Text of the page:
biggest learning curve, and once they get that, they're great
race car drivers that are going to be battling up front with
whoever is up front in a NASCAR race. It's going to be good.
Q: Your thoughts about your new teammate, about having Elliott
Sadler jump on board so late in the season, how has that
relationship worked so far?
KAHNE: So far it's been great. I think it's been a huge relief
for Evernham Motorsports. We have a guy that really wants to
work with myself and Scott Riggs and do a lot of the same type
of setups. We've already learned a lot since Elliott's been
there already, and we're looking forward to the end of the year.
I hope Scott gets a win. I hope Elliott gets a win, and I hope
we get some more. It can be good. I know Ray Evernham has put a
lot into what we have there. Elliott's just going to be a bonus
to making '07 better than '06.
Q: When it comes to racing and team orders, we actually think of
Formula One more than we think about NASCAR. What can we expect
Riggs, what can Elliott Sadler, what can your teammates do to
help you in these final 10 races to win the championship?
KAHNE: Just what they are doing right now. Race as hard as they
can and try to get all the spots they can. Every spot they get
will help me. So if they are finishing up front and I'm up
front, that's knocking some of the other guys back, then that's
big. I'm just hoping that those guys hang in there. They're
doing a great job, and we all learn together and finish up the
Q: Kasey, I'm sure you didn't care who you knocked out of the
final 10 to get into the final 10, but obviously it is the
defending champion, it's Tony Stewart. Here in Indianapolis,
that's a pretty big deal. How surprised were you that of the
guys you could have knocked out or that you could have knocked
out to get that final spot, that it was the defending champ that
you sent home?
KAHNE: Yeah, until the race was over, I didn't know if we were
in or out or who was in or out. When I found that out, I was
really surprised. Tony is as good as they get in a race car and
to not have him in the Chase was surprising. I know that the 10
drivers that are in the Chase, that if any one of them missed
it, I think would have been somewhat surprised as good as
everyone has ran this year. It's too bad. I think Tony would
have had a shot at winning the NEXTEL Cup as good as he and his
Q: I'm curious about Sam Hornish's decision to start testing an
ARCA car. I was wondering if at this point if there is any
possibility of crossover in the other direction. Would it ever
be in the future a possibility for you or some of the other Cup
drivers to go in the other direction and step into open-wheel
KAHNE: I don't know for anybody else. I know personally, I
really like where I'm at. I really like the team I'm with; being
a part of NASCAR is really awesome. I really enjoy it. You know,
in time if we can win a NEXTEL Cup, if we can win a lot of
races, then I would definitely hope to get a shot to do some
testing in an IRL car and eventually do the "500." That's
something that I've always hoped to do and hope to do before I
turn 29 or 30 years old. We'll just have to see what happens,
but I know I have to perform in NEXTEL Cup first and get Ray
Evernham a big trophy if I want to be able to go and do anything
Q: What do you think would be the most difficult part of that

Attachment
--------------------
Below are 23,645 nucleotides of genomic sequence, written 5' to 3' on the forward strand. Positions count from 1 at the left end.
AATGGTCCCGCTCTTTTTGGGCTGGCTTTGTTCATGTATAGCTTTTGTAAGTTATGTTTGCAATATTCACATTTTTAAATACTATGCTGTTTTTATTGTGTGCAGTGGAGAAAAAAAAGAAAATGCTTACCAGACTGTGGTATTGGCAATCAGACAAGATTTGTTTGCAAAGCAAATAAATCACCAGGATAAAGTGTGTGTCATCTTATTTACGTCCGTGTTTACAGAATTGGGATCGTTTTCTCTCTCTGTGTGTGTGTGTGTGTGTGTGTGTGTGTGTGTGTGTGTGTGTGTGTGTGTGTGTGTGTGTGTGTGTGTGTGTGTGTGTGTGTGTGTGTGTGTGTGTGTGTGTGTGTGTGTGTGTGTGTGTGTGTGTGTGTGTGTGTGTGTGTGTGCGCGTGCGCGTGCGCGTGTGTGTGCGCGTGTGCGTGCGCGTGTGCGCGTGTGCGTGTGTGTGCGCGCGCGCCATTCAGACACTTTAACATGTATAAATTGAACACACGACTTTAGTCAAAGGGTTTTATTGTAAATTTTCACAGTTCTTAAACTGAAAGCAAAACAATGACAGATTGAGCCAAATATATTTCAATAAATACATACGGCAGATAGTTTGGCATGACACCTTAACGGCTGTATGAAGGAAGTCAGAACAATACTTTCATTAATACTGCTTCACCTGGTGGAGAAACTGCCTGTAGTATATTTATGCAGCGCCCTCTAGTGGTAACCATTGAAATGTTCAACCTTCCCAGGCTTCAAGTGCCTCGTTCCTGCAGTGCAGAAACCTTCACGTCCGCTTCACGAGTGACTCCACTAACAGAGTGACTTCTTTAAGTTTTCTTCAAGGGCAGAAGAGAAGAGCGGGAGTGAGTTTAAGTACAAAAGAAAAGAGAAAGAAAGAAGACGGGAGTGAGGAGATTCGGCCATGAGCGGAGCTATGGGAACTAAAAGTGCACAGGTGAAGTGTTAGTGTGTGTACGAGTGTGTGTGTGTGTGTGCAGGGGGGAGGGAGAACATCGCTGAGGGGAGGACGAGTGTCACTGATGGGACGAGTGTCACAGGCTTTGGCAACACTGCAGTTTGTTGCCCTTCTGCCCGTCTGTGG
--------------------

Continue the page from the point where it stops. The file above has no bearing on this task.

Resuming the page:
KAHNE: Every bit of it. I think, just doing the proper testing
and being prepared when I got into a car or into an actual race
and qualifying and that type of stuff that I was ready for it. I
think doing the testing and being prepared. I've driven an IRL
car before, I've driven a Champ car and with the NASCAR
experience now, I feel like I could do it if I had the right
Q: In all the other sports, we always hear about playoff
intensity and that some how it goes up a notch when you get into
the playoffs. Do you sense that in a race as you go into these
final 10, or is it intense every week?
KAHNE: I think it's pretty intense every week. I know the last
four weeks were really intense for us, and after we won
California and gave ourselves a shot at the Chase, you know,
going into Richmond, that weekend was really intense, too.
NASCAR racing, in general, is intense and the pressure is always
on to perform for the sponsors and everybody that supports us.
And, you know, these final 10, the closer you get to Homestead,
it is going to get more and more intense.
Q: And in the way that you had to race your way into the Chase,
how much did you hear from your spotter, from your crew chief
about where these other 10 guys were? And in these final 10 how
much do you monitor those 10 guys during the course of a race?
KAHNE: Well, myself and my spotter didn't say a word the whole
race. We just tried to race at Richmond, tried to pass as many
cars as we could, go as fast as possible and see where we ended
up. I know Kenny (Francis) and the team were probably looking at
where they were and what they needed to do or where I was on the
racetrack to make sure we were good in points and once I crossed
the start/finish, they told me everything was cool and that we
made it. You know, I was relieved at that point. I never asked.
I never really worried about it. I could only do what I could
do, and that was drive as hard as possible. In the Chase it's
going to be, uh, I don't know, I haven't been in the Chase. I'm
just going to race as hard as possible and make good decisions
and be consistent and try to win a few more races. I don't feel
like we're done winning races for the year yet.
The author can be contacted
Go to our
to discuss this article